Active learning increases student performance in science, engineering, and mathematics, Freeman et. al. (2014)

summary

This is an often cited meta-analysis of 225 studies of tertiary level courses across STEM disciplines. They compared final grades, scores on Concept Inventory tests and course failure rates from students in classes that were termed ‘active learning’ or ‘lecturing’ by the respective authors. The hypothesis was ‘that lecturing maximises learning and course performance‘. The results lead to the recommendation for future researchers to not compare active learning against lecturing as a standard because it is clearly evident that lecturing is less effective.

Key numbers

‘Students in classes with traditional lecturing were 1.5 times more likely to fail’

‘average examination scores improved by about 6% in active learning’

Interesting contentions

It was posed by Hora (2014) that not all lecturing is the same, and it cannot be all measured the same. The original authors argue that the broad variation in styles of ‘lecturing’ and ‘active learning’ implemented across all of the studies actually strengthens the findings.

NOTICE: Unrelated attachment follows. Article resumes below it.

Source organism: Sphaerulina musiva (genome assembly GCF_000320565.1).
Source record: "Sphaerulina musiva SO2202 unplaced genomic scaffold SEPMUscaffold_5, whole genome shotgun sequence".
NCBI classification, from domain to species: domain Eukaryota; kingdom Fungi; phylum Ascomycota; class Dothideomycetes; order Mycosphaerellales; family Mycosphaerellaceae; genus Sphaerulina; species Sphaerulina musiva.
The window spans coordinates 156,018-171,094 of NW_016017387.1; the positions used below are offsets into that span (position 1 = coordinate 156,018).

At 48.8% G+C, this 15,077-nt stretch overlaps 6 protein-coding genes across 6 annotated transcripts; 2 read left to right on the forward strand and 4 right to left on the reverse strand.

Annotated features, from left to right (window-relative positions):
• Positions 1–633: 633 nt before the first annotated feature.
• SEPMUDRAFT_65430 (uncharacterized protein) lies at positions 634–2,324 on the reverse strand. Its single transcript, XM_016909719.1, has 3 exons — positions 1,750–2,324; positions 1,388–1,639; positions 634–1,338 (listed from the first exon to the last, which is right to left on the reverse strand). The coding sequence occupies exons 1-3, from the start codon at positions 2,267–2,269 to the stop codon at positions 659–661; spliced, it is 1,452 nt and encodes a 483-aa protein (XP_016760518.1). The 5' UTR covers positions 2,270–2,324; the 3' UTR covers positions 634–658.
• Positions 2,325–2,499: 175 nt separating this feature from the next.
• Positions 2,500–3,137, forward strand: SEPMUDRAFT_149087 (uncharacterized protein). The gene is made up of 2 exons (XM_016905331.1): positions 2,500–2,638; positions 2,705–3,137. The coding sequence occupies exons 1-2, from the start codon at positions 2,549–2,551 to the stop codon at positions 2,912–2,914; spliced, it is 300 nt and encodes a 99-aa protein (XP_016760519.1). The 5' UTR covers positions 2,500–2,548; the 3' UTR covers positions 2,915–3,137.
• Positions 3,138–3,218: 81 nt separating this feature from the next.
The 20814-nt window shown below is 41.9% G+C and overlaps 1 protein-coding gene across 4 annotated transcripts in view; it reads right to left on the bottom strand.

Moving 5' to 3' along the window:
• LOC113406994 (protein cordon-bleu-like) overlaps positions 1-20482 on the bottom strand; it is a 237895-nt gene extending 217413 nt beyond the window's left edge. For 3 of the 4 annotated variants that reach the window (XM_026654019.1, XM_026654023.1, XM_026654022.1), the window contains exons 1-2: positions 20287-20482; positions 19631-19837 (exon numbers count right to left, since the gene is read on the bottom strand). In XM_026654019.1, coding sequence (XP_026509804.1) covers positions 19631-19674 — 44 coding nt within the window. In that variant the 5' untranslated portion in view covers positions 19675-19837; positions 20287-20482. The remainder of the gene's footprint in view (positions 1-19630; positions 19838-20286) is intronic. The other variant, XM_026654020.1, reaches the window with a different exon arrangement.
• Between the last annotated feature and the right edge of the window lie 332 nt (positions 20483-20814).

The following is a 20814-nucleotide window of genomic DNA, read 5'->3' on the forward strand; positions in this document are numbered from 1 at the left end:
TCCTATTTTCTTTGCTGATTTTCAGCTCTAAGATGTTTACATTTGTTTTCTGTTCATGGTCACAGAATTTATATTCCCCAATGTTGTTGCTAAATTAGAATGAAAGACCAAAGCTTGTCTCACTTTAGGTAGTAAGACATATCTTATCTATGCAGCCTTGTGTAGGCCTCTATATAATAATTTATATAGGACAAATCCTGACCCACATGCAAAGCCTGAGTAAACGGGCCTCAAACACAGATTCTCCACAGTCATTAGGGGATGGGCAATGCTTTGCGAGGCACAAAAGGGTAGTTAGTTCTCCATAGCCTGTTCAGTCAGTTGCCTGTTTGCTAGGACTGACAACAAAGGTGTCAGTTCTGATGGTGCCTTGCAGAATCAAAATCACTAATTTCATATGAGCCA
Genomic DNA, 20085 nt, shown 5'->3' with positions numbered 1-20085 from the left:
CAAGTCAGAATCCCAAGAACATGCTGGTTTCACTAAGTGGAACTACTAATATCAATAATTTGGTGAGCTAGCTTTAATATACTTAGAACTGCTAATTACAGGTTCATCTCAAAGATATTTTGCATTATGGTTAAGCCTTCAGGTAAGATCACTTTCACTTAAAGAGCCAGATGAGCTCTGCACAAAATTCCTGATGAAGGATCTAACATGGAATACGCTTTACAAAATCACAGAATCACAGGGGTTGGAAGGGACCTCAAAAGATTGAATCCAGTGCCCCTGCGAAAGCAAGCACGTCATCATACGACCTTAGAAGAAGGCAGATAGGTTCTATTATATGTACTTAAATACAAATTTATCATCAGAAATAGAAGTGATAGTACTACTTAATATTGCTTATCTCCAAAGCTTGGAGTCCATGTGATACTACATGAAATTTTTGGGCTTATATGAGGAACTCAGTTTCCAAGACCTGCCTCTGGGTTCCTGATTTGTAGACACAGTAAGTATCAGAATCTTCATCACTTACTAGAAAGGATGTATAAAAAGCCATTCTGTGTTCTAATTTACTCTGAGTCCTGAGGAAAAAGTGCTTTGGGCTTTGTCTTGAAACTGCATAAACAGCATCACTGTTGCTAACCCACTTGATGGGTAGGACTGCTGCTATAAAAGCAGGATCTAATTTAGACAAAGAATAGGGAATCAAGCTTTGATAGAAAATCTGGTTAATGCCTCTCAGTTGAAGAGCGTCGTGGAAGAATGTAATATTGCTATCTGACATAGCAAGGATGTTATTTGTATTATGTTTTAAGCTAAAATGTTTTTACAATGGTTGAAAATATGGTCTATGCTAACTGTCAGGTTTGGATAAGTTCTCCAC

For meristem physics teachers

Large-scale comparison of science teaching methods sends clear message Wiemann image

Wieman, 2014

The researchers used a statistical analysis to compare different studies and found that the results held true across STEM disciplines, different class sizes, course types, and course levels.

The effective size of improvement in exam scores was the highest in physics courses.

for evaluating meristem

A follow-up commentary in the same journal (Wieman, 2014) highlights the impact of high levels of time spent in active learning, and that Concept Inventories can show up the level of ‘scientific thinking’ in students better than the subject examination. meriSTEM are investigating how to evaluate the impact of the resources using Concept Inventories and pre- and post-testing.

Freeman, S., Eddy, S.L., McDonough, M., Smith, M.K., Okoroafor, N., Jordt, H. and Wenderoth, M.P., 2014. Active learning increases student performance in science, engineering, and mathematics. Proceedings of the National Academy of Sciences, 111(23), pp.8410-8415.

Hora, M.T.,2014. Limitations in experimental design mean that the jury is still out on lecturing. Proceedings of the National Academy of Sciences, 111(30), E3024.

Wieman, C. E., 2014. Large-scale comparison of science teaching methods sends clear message. Proceedings of the National Academy of Sciences, 111(23), pp. 8319-8320.